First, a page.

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Philip Gibbs First Uncensored Article of the War Will Appear in Sundays Herald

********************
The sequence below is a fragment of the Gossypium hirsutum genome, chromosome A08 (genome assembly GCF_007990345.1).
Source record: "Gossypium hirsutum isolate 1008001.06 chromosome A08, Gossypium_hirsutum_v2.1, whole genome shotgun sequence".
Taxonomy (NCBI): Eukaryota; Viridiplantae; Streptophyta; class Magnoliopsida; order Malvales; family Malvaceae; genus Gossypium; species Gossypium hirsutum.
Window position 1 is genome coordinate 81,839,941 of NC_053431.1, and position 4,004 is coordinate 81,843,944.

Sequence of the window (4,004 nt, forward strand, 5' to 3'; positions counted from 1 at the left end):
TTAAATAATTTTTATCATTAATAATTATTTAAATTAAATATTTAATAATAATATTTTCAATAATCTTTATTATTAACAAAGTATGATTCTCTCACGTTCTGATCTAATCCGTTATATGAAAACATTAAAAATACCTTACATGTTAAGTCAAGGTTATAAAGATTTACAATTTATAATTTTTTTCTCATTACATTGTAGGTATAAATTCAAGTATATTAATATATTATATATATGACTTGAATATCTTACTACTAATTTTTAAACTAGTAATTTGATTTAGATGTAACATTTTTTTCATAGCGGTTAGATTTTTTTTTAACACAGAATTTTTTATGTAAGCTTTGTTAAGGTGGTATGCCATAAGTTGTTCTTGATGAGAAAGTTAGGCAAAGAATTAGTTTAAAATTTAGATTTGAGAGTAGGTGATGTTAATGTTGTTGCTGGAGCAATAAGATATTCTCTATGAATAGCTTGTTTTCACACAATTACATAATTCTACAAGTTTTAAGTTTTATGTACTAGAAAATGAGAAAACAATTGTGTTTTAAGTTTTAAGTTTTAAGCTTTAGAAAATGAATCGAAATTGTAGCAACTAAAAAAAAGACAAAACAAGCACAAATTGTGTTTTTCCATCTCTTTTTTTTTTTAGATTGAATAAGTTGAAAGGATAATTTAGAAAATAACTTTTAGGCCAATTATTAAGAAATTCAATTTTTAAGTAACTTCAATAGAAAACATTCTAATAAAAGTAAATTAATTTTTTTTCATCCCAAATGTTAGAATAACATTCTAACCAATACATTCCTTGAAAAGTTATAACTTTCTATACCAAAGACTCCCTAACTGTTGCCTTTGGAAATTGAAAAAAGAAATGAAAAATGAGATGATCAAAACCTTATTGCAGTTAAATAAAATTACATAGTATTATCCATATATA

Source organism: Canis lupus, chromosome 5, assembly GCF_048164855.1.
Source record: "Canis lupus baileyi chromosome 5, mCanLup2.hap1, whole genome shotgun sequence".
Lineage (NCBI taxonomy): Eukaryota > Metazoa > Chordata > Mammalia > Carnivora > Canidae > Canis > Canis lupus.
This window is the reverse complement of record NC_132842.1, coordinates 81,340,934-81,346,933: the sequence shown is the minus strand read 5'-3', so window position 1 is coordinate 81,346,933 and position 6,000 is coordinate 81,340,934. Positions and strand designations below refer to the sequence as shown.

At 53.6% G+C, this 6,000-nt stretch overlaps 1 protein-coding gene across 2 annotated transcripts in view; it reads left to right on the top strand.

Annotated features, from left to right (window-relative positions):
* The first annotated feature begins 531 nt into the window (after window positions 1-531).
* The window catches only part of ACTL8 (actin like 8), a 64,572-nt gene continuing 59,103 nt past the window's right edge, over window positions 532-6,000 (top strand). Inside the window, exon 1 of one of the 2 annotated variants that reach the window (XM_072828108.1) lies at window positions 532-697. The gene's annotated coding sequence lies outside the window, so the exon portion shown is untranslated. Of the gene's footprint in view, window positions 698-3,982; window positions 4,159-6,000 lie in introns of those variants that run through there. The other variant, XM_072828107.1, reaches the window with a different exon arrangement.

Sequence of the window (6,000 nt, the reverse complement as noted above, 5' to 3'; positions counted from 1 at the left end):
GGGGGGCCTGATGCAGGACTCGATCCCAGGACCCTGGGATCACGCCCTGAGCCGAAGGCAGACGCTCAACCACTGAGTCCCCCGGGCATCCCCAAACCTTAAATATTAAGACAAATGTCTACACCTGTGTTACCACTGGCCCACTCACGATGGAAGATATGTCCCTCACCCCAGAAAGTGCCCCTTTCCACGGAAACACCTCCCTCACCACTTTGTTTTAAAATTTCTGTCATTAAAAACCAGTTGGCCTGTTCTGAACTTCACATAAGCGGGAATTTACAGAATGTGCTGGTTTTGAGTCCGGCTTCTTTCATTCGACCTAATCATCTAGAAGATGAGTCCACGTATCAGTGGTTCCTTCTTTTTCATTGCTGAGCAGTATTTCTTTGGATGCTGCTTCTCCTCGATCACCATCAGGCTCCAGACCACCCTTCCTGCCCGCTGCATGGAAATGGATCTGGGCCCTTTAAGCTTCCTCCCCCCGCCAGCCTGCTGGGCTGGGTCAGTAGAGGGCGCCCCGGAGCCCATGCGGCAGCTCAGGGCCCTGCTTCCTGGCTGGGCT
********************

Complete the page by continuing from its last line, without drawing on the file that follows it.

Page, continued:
THE WEATHER. ly?Partly cloudy. Tomorrow, show ers. Highest temperature yesterday, 61; lowest, 36. THE WASHINGTON HERALD Maria Bot chicare va's amazing story will begin in Sunday's Herald. NO. 4533 WASHINGTON. D. C.. WEDNESDAY, MARCH 26, 1919. n\F fF\T '? ??*?????**?*" ???? ??? Wa-N-Ea ^?aa.N X Klae^trSn, or?. ,,,,,,,,_ ANSELL ASSAILS COURTS MftRTML IN PUBLIC TALK Calls on Congre? to Cor rect Crave Injustice of Army System. 2 SENATORS APPLAUD Cites Many Unfairnes-ses Before National Popular Government League. Ueut. Col. Samuel D. .?tnaell. whoee caustic criticism of the army court martial system has developed bitter controversy ??t?????* Secretary of War Baker and Senator Chamberlain, showed yesterday that he will not be halted in his desire to affect reforms in the administration of military jus tice In his first public address since his redu* ? on in rank from brigadier ?*en e;al. he tola member?, of tho National Popular Government Lea?yue that the system was absolutely reactionary and that "if it had been designed to lead to Injustice it could not have better done and still retain the forma and appearance of Justice." Dr-rmidi t?arre-a? Aet. If that Is true," he declared." it becomes the Immediate duty of Con gress to correct it," Col. Ansell waa unsparing In his criticism and branded the existing system as one that had outlived its usefulness more than a century ago. and ooffht at once to be superseded by one that Is in consonance with our institutions and that gives an assurance of Justice. His entire speech indicated that hts frank expression of opinion was not tempered by the knowledge that fteeretary of War Baker and Judge Advocate General Crowder believe the existing system can be perfect ed by legislation. applauded By Senator*. Senator Norri.*?. of Nebraska, and He aator Owen, of Oklahoma, were among tlie guests at the speakers* labi*1 and frequently expressed their approbation by applause. "The injustice of the present sys tem carmor.be mitigated by the fact that hereafte*r it- may affect fewer ???Idler-?." Col. Ansell said. "The de ficiencies of tke existing system re sulted In j-tos^ injustice to the old regular army before this war. It has resulted ir* Injustice in a Kreat ri umber of casesVdurin-p this wif, aad CONTINI ?t??? ?.?G.? SIX. FILIPINOS MAKE LIBERTY CLAIM Base Appeal on President's Advocacy of Rights of Small Nations. The formal plea of the Philippine I - land? for independence will be .submitted to Secretary of War Baker on April 4. The documents on which the appeal is based are addressed to President Wilson and ** ill be transmitted to him by Sec retary Baker. The mission sent to the United Stat-s by the Philippine government t.? pre?*!* the independence negotia tions i** headed by Manuel L. Quezon, president of the Philippine senate. Mr. Quezon declined to discuss the arguments which will be presented to this government in advance of the meeting with Secretary Baker. It is expected, however, that the chief basis for the appeal will be President Wilson's declaration, in his fourteen peace principles?, for the right of self-determination for ell small peoples. BRITISH FORBID IRISH MEETING Ten Tanks Sent to Dublin As De Valera's Ap pearance Nears. l'tlblm, March 25.?A special ord.r was io?suo?d today hy British mill ary officials, prohibiting the holding Df any meeting or procession tomor row Announcement was made In Sinn Kein isuartera recently that Prof. Kdward de Valera. who has been in -nding ?ince his escape from Lincoln -orison, would publicly appear in Dub lin tomorrow and assume his place is head of the Irish republic. Ten armored cars and tanks have jo-en added to the government? mlli lary equipment in Dublin. ROW SETTLED, FIGHT GOES ON . r-G~ American Soldiers and Japs Clash On Sight. New York. March 25.?The Far Eastern Bureau, representing: Amar a-jan interests in the Orient, today ?nade public the following cable, an nouncing it had been received from shanghai: 'Shanghai.?The Japanese-American P*la?h at Tientsin is settled, but the loldiers of the two nations fight if Jiey meet." The message was not dated, but he bureau stated It had been re? ayed through Ban Francisco. March S 100 Shell Shocked Taken to Parade In Hope of Cure New York, March 25.?While multitudes were cheering the parade through the whole ex tent of Fifth avenue physi cians of the Messiah Home Hospital in the Bronx were carrying out an experiment with about one hundred troop ers suffering from shell shock and nervous collapse. The patients were in the grand stand at 100th street and Fifth avenue. The physicians were hope ful . the parade, with its regu lar marching cadence, sight of soldiers in full battle equip ment, military music and oth er features would assist in reviving the normal mental processes of some of the war victims. 3 Million View 27th Parade; Nearly Ruin It Police Hurled Aside by Enthusiastic Friends of Returned New York Di vision Which Helped to Shatter Hindenburg Line and Manhandle Heroes. New Tork, March 25.?Three mil lion people, erased with enthusiasm, turned the welcome of the Twenty seventh Division Into a Joyous not today. The greatest crowd in the history of New York City jammed Itself into a hundred blocks along Fifth avenue. shouting, cheering, waving flags and manhandling its heroes. Men, women, children hurled aside the helpless police and flung them selves bodily upon the soldiers, whose rank? were thrown into confusion _as they never have been by German shellflre. Motor truck? and mounted police pushed the people back, only to have them surge from the side walks. The Twenty-seventh's friends, in feet, did ..omething ?that the llln nenburg line couldn't do?they .stepped It. When the first bat talions of infantry reached Madison Square they were completely held up tor more than an hour and a half. Tribute to Dead In France. Meanwhile the first part of the parade had moved on. Headed by mounted policemen, an artillery caisson, covered with flowers, pass ed the reviewing fta.d In front of the Metropolitan Museum shortly before noon. Immediately follow ing the caisson was a gigantic service flag, containing a gold star for each member of the Twenty seventh who failed to come back, borne by sixteen doughboys. As the caisson and flag passed the stand. Gov. Smith, Mayor Hylan. Assistant Secretary of the Navy Koosevelt and other officials re moved their hats; 600 West Point cadets and a company of Homa Guards came smartly to salute, and a naval bugle corps called "taps." COXTINCED ON PAO E TWO. ONE HUN SHIP FOR AMERICA I Will Be Used to Transport Troops Back to U. S. Lelth. Scotland. March 25.?The f.rst German merchant ship to be turne? over to the allies under tho new economic agreement arrived here today. Her German crew will he replaced by Americans and Phe will be employed in transportinK troops from France to the United States. PEAGE PARLEY BECOMES RACE TO STOP REDS President Wilson Urges Quick Action to Halt Spread of Bolshevism. 16 ARTICLES DRAFTED Covenant Will Be Put in Final Shape at Meeting Today. Paris, March 25.?President "Wilson. It was learned today, has asked the peace delegates to "hurry" In view of the spread of Bolshevism westward. As a result of his urging It was be lieved the conference program will be greatly speeded up. When the league committee reached Article 10 the President Is understood to have asked that this be passed temporarily, as he desired to offer an amendment later. This amendment Is accepted as designed to protect the Monroe doctrine. Amendments Adopted. The adoption of an amendment ex cluding from the Jurisdiction of the league of nations all matters of a purely domestic nature Is regarded as meeting with objections to the league i covenant* voiced by United States ! Senator Knox, of Pennsylvania. ? The commission also adopted an amendment requiring unanimous de cisions by the body of delegates be fore an decree is effective. | Reconstruction of the covenant has progressed to a point where a report ? can be presented any time the allied leaders demand it, according to an an nouncement tonight. The league committee completed thr new draft of sixteen articles last night, adjourning at ll.cn. The consti tution Is expected to be finished at to morrow?** meeting, after which it will be turned over to a sub-committee of international law experts, who will put I It tn technical shape. | The rench again urged creation of I an international general staff but re ceived no support. An amendment covering the Monroe doctrine was put over until Wednesday. At that time the apa??se also are expected to pre rent their ?men ini- nt for racial equrUty. The Puprem*. Wir Council was scV'-dnlod t?**Gr?*ow to dti=cti*^ji bound* ary ???tions at.d other matters direct ly affecting the preliminary trcatv. Troop? Are .\redrd. That American or allied troops must be rushed into 11 ungary at once to save the -situation, was the opinion expressed in advices received tonight by the Peace Conference from Us agents in that country. The allied forces now in Hungary are inade quate, it was stated, and must be immediately and heavily reinforced to prevent Bolshevism from obtaining a foothold from which it can spread into Western Europe. The conference has been deeply im pressed by the collapse of the Hun garian government, the alliance ot the new government with the Russian Bolsheviki and the reported declara tion of war against the entente. One of the most potent weapons in the hands of the allies to prevent the spread of Bolshvism westward will be re-establishment of normal eco nomic conditions in Central Europe, the delegate? agree. While the Hungarians will not he in acute need of food until the middle of next month, Karolyi led them to expect shipments from their former enemies to avoid a crisis. After the American Congress passed an amend ment to the food bill, excluding all enemy countries, Karolyi i.s said to have informed officials of the Ameri ! can Food Administration that this I waa the beginning of the end. ? Considerable interest is being dis played in the personnel of the new ?Hungarian government. Alexander ? Garbai, the president, is described as a workman, uneducated, but intelli gent. Josef Poganny, minister of war. formerly was an orderly in the army. He was punished for indiscretion fn army affairs. He was Trotsky's aide for four year.", following his capture by Russians, and is said to be a Bolshevik of a "violent" type. Children's Joy Ride Fetta. Muskegon, Mich.. March 25.?Mar vin Earl, 3. and Albert Rosenbaum, 7, rode to their death here in a toy wagon, which shot down a deep in cline and landed in front of a fast moving train. Unpaid Maimed Soldiers Sell "League Stamps" Wounded Men in Uniform, Some Badly Crippled, Declare They Could Not Get Money Due from War Department. Wounded soldiers In uniform made their appearance on the street? ot Waahington yesterday as active prop agandists (or the league of nation?. They sold specially designed stamps boosting the league, which are under stood to have been iesued by the League to Enforce Peace. The soldiers, many of whom are badly crippled, explained to purchas er? that they had been unable to col lect from the War Department the money due them and were forced to sell the stamps as a mean of obtain ing a livelihood. The stamps are intended to be used aa "stickers" on lettera and are about the Elie of special delivery stamps. They are printed In yellow and bear a figure of Victory, with the follow ing Inscription: "And May The League of Nations Prove a barrier to war And secure for the world A Lasting Peace." Across the bottom of the stamp is printed this caption: "Ln Support of the League of Na tions." The wounded mm said they were given the stamps free of charge and were1 permitted to keep all the money they took in. They sold the stamps at the rate of $1 a hundred. A sheet of the stamps was taken to the office of Senator Knox, of Pennsylvania, by a woman who pur chased them from & soldier on crutches. She expressed great in dignation over the plight of the wounded men in being compelled to adopt such a method of making a living when money was due them from the War Department. She besought the Senator to cause an investigation to be made, not only of the reasons for nonpayment of the men, but also of the organiza tion which made use of the wound ed soldiers for such a purpose. It was said at the War Depart ment that no sanction had been given for the employment of the wounded men io ?ell the stamps. Wilson Safely Guided Vessel Through Rocks New York, March 25.?Offi cers of the George Washing ton, which reached port from Brest today, said President Wilson was in charge of the ship for half a day on the voy age over in mid-Atlantic, di recting her from the bridge. When asked what kind of a navigator the President proved to be, the officers pointed with pride to the fact that the George Washington failed to hit a rock. Vamp Gallery Is Made Sister To the Rogues' Moreover, Wiles of Vam pires Hereafter Are Ta boo in New York, Says Judge, as He Gives One Description for Every Si ren Since Cleopatra. Newark. N. J.. March 25.?Vamplr lng will soon be a lost art In this city. Rising In his Judicial wrath. Po lice Judge Frank Boettner declared war today in defense of mere man. A vampire's gallery, an edition de luxe of a rogue's facial catalogue. Is to be established. "The leading of men astray and keeping them from their families must cease In this city," Judge Boettner declared. "The lid Is on. "A vampire Is a woman who flirts on the streets with men. bleaches her hair, camouflages her face, disguises herself with much clothes and gives wrong names. But she cannot change her eyes and dimples.*' Eyes and dimples are to be Ber tilloned for the vamps* gallery, and when a "flirt" is hailed to court for the second time drastic action wni be taken. a Judge Boettrier Insisted mat his definition of a vampire is not hap hazard. "I started as far back as Cleopatra," he said, "and bave been RAISE RED FLAG IN AUSTRALIA Russian Bolsheviki Parade Gets Terrible Clubbing From Local Police. Sidney. Australia. March 23.?The flrst serious Bolshevist outbreak in Australia occurred at Brisbane to day when a red flag procession of Russians was stopped by the police, resulting In a street battle. The police clubbed the demonstra tors mercilessly. Cries of "This will start revolu tion" filled the air. Australian soldiers later raided Bol shevist headquarters. 4765 AMERICANS TAKEN PRISONER 156 Unaccounted for in German Records; Lists Being Checked. The central powers captured 4.76T? American prisoners during the war. according to revised figures Issued by the War I>epartment yesterday. Of these. 4.376 have befn reported re leased, 233 are dead. |md records of the central powers ard being checked to find the 166 nam/s unaccounted for. Of the prisoners taken, one was a lieutenant colonel: f'/ur were majors, twarrty-seven captains; 262 first lieu tenants, nnd 101 second lieutenants. Saxons to Confiscate Ex-Kaiser's Property Copenhagen. March 2S.?The gov ernment of Saxony has decided to confiscate the Kaiser's property in that state, a Dresden dispatch an nounced today. HINDUS CAN BE CITIZENS California Judge Decides They Are of Aryan Origin. Los Angeles, Cal., March 2d.? Hindus are **white" and are eligible to naturalisation in the United States, according to a decision by Federal Judge B. A. Bledsoe today The decision is looked upon as set tling a long standing controversy as to whether Hindus are barred from becoming American citizens by the same conditions which prevent natu ralization of some other Asiatic races. Judge Bledsoe based his decision on the grounds that high caste Hindus ar? of Aryan origin. ROSS SOVIETS AND LENINE SEND ENVOYS TOU. S. One Represents Govern ment, Other Two Leaders Of Bolsheviki. $200,000,000 TO SPEND So Declares One, Who May Not Win Favor of State Department. New York, March 25.?A gold sign on the door, bright red carpets on the floor, a pleasing but rather author itative girl with a pronounced English name who wears what might be either a Russian blouse or a smock, and who addresses half a doren or more aeem ingly busy men aa "comrade." are the exterior indications that the govern ment of Soviet Russia is represented officially In the United States, by 8. Nuorteva, director. It is alao. for the present official headquarters of L. A. Martens, representative of the ?Onine Trotsky government Not Flu nein* Hanjrary. 'It Is foolish to say that the gov ernment of Soviet Russia financed the Bolshevik movement In Hun gary," Martens said today. "Money is not necessary to the establish ment of Bolshevism. Bolshevism is nothing but Socialism put into prac tice and the only thing necessary to bring it about is conditions." Asked to give clear comparison of the Soviet Russian form of govern ment with that of the United States, Martens said: "The most important difference is the fact that the Soviet government of Russia is more centralized. Of course- we have more than one So viet as you know. The smallest is the Volost Soviet which governs one or more villages and compares, I would say. with a county in one of your States. If the local district had a population of 100,000 the Vo lost soviet would have 150 members with full powers to moke laws and govern. "The Uazd Soviet is the next In or der of importance. Instead of being divided into states, Russia has been divided into political districts, each one of which H governed by a Uazd Soviet, tho number of members of which are chosen according to popu lation, mee member being select-erf tor, e**ch 25.'tW peraons. Several of the?* districts would be comparable to one of your States except for their de pendency on the central government Have State Soviet. Too. "Then we have the State Soviet, 'which is also called the Con-press of Soviets. It has a membership of LUCO ! and meets at least every three month?. ? It elects a central executive commit tee of 200. which in turn elects the central government, which Is In a ?way comparable to your cabinet but we have no resident. The central executive committee remains In ses ! sion all the time and acts In an ad ; visory capacity to the central gov ernment. "No man in Russia is elected to office for a stated period. There are no regular election days. A man may continue in office for twenty years without going through a sec ond election or he may be recalled two weeks after he takes office. Every man and woman in Russif over 18 years of age who earn.? a living by mental or physical labor and who is not an employer of labor ran vote. There are only a very few exceptions to this rule, such as the secret police and members of like organizations of the old regime who have been disenfranchised for ever." I^enine. he added, had been able to continue in power entirely be cause of his great strength and his personal popularity. . ?? niriil?? II p nia roll. He **?..?< Martens came to this country three years ago. He was appointed representative of the Soviet govern ment last we<?k. He would make no comment on what action the United States government would take on his papers, which have been pre sented to the State Department. Martens says he wants to spend a large part of $200,000.000 just as soon as our government will permit, for things that Russia needs. He said Russia preferred to do buslne??s with the American business men rather than those of European countries because the American busine.ss man is not as close to> poli tics as his European brother. Rev. Edmund F. Gibbons Becomes Albany Bishop At Impressive Service Buffalo, N. T.. March 25.?Right Rev. Edmund F. Gibbons was con secrated bishop of Albany in St. Joseph's Cathedral here this morn ing. The consecrator was Most Rev. Giovanni Ronzano, apostolic delegate to tho United States. At the Episcopal ceremony were Achbtshop Patrick J. Hayes, of New York; Archbishop D. J. Dougherty, of Philadelphia, and Archbishop Gauthier, of Ottawa. The bishops present Inducted Walsh. Trenton, and O'Connell, Richmond, Va. The sermon was preached by Bishop John Schrembs, of Toledo, Ohio. Capt. Roosevelt Detailed With Prof. Brown as U. S. Official in Budapest Paris, March 25.?Americans in Buda pest in an official capacity are Capt. Nicholas Roosevelt and Prof. Philip Brown, of Princeton. Recent advices indicate Roosevelt may now be en route to Vienna, Brown remaining in Budapest. Greeley Expedition Sorriror Dead. Atlanta. Ga., March 215.?-F. A. Han nah, 60. for eighteen years on the At tenta police force, and one of the two survivors of the Greeley expedition to the Arctic regions in'l8&2, died here today. PANIC SEIZES ? UDAPES ?, AS MANY REDS WA VER; ENTENTE BOARD INTERNED Russ Bolsheviki Hail Entrance Of Hungary Into War Copenhagen, March 25.?Foreign Minister Tchitcherin hai te-nt the following mettage from Moscow to Budapest, according to a Vienna dispatch: "Appearance of an ally in Central Europe is most valuable to us. Ukrainian Soviet troops are approaching Galicia. We thus are near our Hungarian ally, who is in our enemies' rear. "The situation is difficult, owing to the fresh offensive of the Germans in the north, the Poles in the center, and Gen. Pet hire's Ukrainians in the south. But fresh troops will be collected against them. The situation of our Lettish and Lithuanian allies it most difficult of all." Declaring He Opposed War, Karolyi Asserts His Faith in President Pleading Against a Peace of Conquest. Hungarian Statesman Proclaims High Ideals to Guide Country in Future. Berlin, March 26.?Count Karilyt's "swart song** has Just reached the German press from Budapest. It Is a statement written by him while he was hoping against hope to steady his tottering regime, and Just before he resigned as the first president of the republic of Hungary, delivering the country to the Bolsheviki. Here It is: By ' '???"' >!?? ?. ?? ? it ?'??'? At the Berne congress of the Inter nationals, as well as at the Paris Peace Conference, the question of the IresponalWIlty for the war has been raised. This question must be an ??wered. We want to know what ? cernane* Wr* indi'.*? aal?, txuitdi-s mil itarism, were reeponsible for the con tinuation of the war. I Though the war is over, it seems. ?unfortunately, lhat Rumania wants to outdo the Teutonic atrocities. In the I occupied territories of Transylvania. 'where the Hungarian population, ap pealing to Justice and morality. Is i suffering martyrdom, the Rumanians ar? whetting their hatred by medieval [ cruelties. Protest Rssuslss Atre?-ltlra. ! The Hungarian people protest against I these barbarities and appeal to their former friends and the public opinion I of the civilized West. We implore ? protection. I I and all my followers are the more I Justified in demanding a rigid inves ] t.gallon, for I can say, with head erect, and challenging successful con tradiction, that I have never, never spoken a single word or written a single line favoring the war or the alliance with Germany. I stood on President Wilson's side and championed his standpoint with all posible emphasis and vipor even in the days when the Germans won their greatest victories. I feel, there fore, doubly entitled to demand today the fulfillment of the Wilson princi ples, or that new spirit will not only do away for all time with trenches, but also with economic barriers. Pledge? Faith t. Wilson. In vain the opponents of these prin ciples are trying to arouse the world SKainst those lofty ideas. I trust in the victory of the pacific doctrine of Wilson and I don't bellev?? that the great President will permit it that, instead of peace, punitive expeditions are undertaken against innocent peo ples and now. that the old imperialism ts ended, a new imperialism should arise and a^aln menace the peace of the world. I trust in true, democratic, perma nent peace?not a peace sienifying merely an armistice?and I do so with redoubled faith because America, and President Wilson, will, in this, final strong and sincere sui>ort among the truly democratic political leaders of Italy. England and Krance. It Is unbelievable. Impossible thst half Kurope should be plunped Into' eternal bitterness and hatred by a humiliating peace of conuest*I have faith, therefore, that not only the Kreat powers will grasp the m of a durable peace, and that a duraMe ?peace ca.n be built only on the found*, tion of th*1 Wilson Ian principi**?, that only such a i*eace will be respected by all peoples, but I have faith also that before long the small nationalities surrounding u- will real i Be that un bounded lu.?t of conquest and greed for booty do not *<er\e their own in ter* Ms. Though we are today ?urrounded on all sides by enemies. I do n<?t despair, bat believe that we can remove difficult in** aJwJtltat reason V..d conciliation will take the place of distrust. Tried io rUeate Italy. I have sought during- the war to bring1 about conciliation with Italy, and I have found willingness on Italy's part. 1 sought, through the mediation of the Italian Foreign Minister, Baron Son non io. and sev eral Italian political leaders to form a bond that should bind Italy and Hungary together. I tried to bridge our differences, and I can truthfully say that it was not S^n nonio's fault that this failed, but rather the fault of the incompetent Austrian diplomacy. The new Hungary wil be created hy work, creative work: not rifles and grenade.?* will we hereafter give our people, but spades, ploughs and hammers. Through work, and work alone Hungary mill reach a nem ci vi liza tion. the morality of demo cratic work, which will make us worthy to perfect the adherence to the great nations of the West. Find Body of American Kidnapped by Mexican Bandits and Murdered Searching parties, eent out by the Mexican government, found the dead body of Oscar Wallace, an American, near Progresso. Coahuila. Mexico, ac cording to advices reaching the State Pepartment yeaterday from Monterey. Mexico. Wallace i-* believed to have bren murdered. He was kidn.ipped by Mex ican bandits after they had raided his ranch near Progresso. Dr. Smith. Widely Known Mason. Pneumonia Victim Rochester. N. Y, March 5.?Dr Frederick Ft Smith, one of the most widely known Masons in the nation, died today of pneumonia, aged 4'j years. Dr. Smith Was elected imperial rxA tentate ?. ?. ?. ?. M. S. in Atlantic City in 1914, and served a year. Judge's Mercy Restores Errant Man to Sick Wife He Sold Whisky to Buy Medicine for Her and Food for Six Children and Faced Two Years in Prison. Because mercy, which "falleth like the gentle rain from Heaven,'' gen rally sits at Judges* elbows. Jacob Blum, struggling shoemaker, has gono back to his ailing wife and six chil dren. Blum was charged with selling liquor and appeared yesterday morn ing before Judge Hardison in police court. The man's wife, who had just recov ered from two serious operations, was In court with four amali sons. She could hardly stand, ?o weak was she. The boys alternately cried and sobbed. She, too, wept and when Attorney Stein finished his plea for leniency. she collapsed and had to be aided from the courtroom. It was brought out that the in come from her husband's business was not sufficient to buy medicines and pay doctor bills incidental to her illness. In desperation he turn ed to selling liquor. There was protu therein, nor did he count the risk. Blum was arrested by Detective Davis. He pleaded guilty. Judge Hardi son. visibly affected, ouoted two proverbs, "Puvcrty can slay a hundred virtues," and "Th. temptations of the poverty stricken are far greater than thone f.: rich." Blum's case would answer the demands of justice. The man was sentenced to one year in Jail, fined 11,000. and given an additional year in d? faut of th?? tine. Judge Hardison then suspended sentence. Naval Officers to Visit Coal Fields of Alaska A naval commission of five members wil] leave Puget Sound Navy Tant April 1. to Investigate Alaskan coal fields, th? Navy Department an nounced yesterday. The commission will center Its In vestigation on tbe possibilities of de veloping the Usx?ouska coavj fields. All Commissioners of Allies In Hungary Said to Be Held by New BoUhevik Government: Britain Fears Peace Will Come Too Late. BRITISH MONITORS REACH BUDAPEST Diplomatic Advices Report Crisis imminent in Serbia. Ranks and Titles Abol ished and Church and State Separated b> Reds. Copenhagen, March 25.?Panic has seized the population of Bud apest, and many ?ho embraced Bolshevism in the first rush of excitement last Friday now seem to be wavering, accordine to the Acht-L'hr-Abendblatt of Berlin. The paper adds that Hungary at larice has not wholeheartedly subscribed to the soviet princi ples and it is doubtful at this mo ment whether it can properly be called a Bolshevist republic. ?'?a???vl??vle>eiesm I af.nava a). lvr?on? rearhinr Vienna frown Budapest report that all entonto? commission, r. have hern Interned by the new Hungarian irov? roment. an Kxchanpc Telegraph dispai?? from Vienna reported today. "\Ahile tb?? peace delegates are ?Hsruasins sn idealistic adjustment ? ntral Kur.-po-, ,\rnts are mm ?ner in ?neh a way fiere 1? liabls? to be nothitu.- left for them to ad just if they don't hurry, Thi? typifies, the crmm.nl today on latest dev. I(,pravents In Huntrary and Oernvany. Yh. nvorn.nar paper? ? re trankly alani?.-if ?1 the t.ndon.v Ii ward a ? ? eastern snd central Kiiiop?. Ifamviaj; the r??n tir.ont divided aeamst itself. Th? rv port that <;<rm?ny ha? sent a mission to Moscoxr has stimulated speculation ro'srardinc chance? of a Kusso-?.?.rm.-in rapproachement. ???.????-? Fired Oav. Taris. ?March 5 ? Tare Bratta?* moni tor? have arrived 111 Budapest, after being tir.-d on en loutc. it was re ported in dispatches received through diplomatic channel? todn.v They proo-edod to tho Hungarian capital along th?? Parut-e from Bo " irradc. Un? British patrol boat wa-. snid to hav? 1??-? n s? iro?d by the Hungarian?, boat waa returned later with apolocoe. Reports i-ciive,! in official circle? here declare that American repre sentatives? in Uu.iapest have ben as surd of every protectioti and may be be asked to romain. Msrtial law h?.s been proclaimed in Hungary and the li.ath prealty preaorrll ; arm.-d robbery or plundrr'.ng. Sal'- <?f liquor has I? in prohibited, und?? penalty <>f llt.Oi'O fine. Anv one ?side from a worker or guard dis .". i.VTISl M" "\ PACI THKt.E HERALD PRIZES STILL IN DOUBT Salesmanship Drive Be comes Anybody s Race as Big Campaign Develops. The Herald Sal? sttianship <"lub ; department hat? . ,nn let.d check ing up the result? of the ?pecisl ballot offer, and ? .- nd. ed rrstl I tying t?> find such ? large number ot candidai? s have take? advantage ?or the opportunity and trained such ?1 the race for the IT.OOii home ,?r one of the other I f: 11> -four pi 1 . rhaps 1 ne of the be?l featurea ,,f this rece li Vites is the fact i that canil 'ar. have matt? ?a lemavkahly even race. No one setms t" huv? made any great cam ? over hi.- . omp? t Hors. but hav? .-vvun- aloni: at an tv. ? stride. It v? at- < xp.cto-d thai atte, the results ,,! ili ? special ballot offer sonie can ! didate would appear far in th? leaaas. but this is not ih-? ran. .Mlhoii^h Ih.? campa -? ,.- alxnst 'half over and in or.e month from to '.lay. on April ?. It will rl??-e. th? [interest tak.n I y the differ.nl c.ndl ?datea seems to have now r.-aclied II? lhi?;h points and not only the friend? I1.NT1MI1. O* ???.1 M\F. AIRSHIP, R-34, UP 19 HOURS British Craft's Performance Considered Remarkable. Glasgow. March 2J?Th? airship It-Si which attempted a H-hour test flight around Ireland, was compelled to r* tuni today to Glasgow after remaining In the air IM, hours The ? rsft flew over the Irish Bea and around Dublin. The worat sort of weather ?ras en countered,. Includiti? ?now and hail. ? and dunn? the trip the ballast tank? ? were frosen The airship's feat of remaining aloft and navigable mor? than nineteen hour? under theave oon? I dlUons ? regarded a? remarkavM?.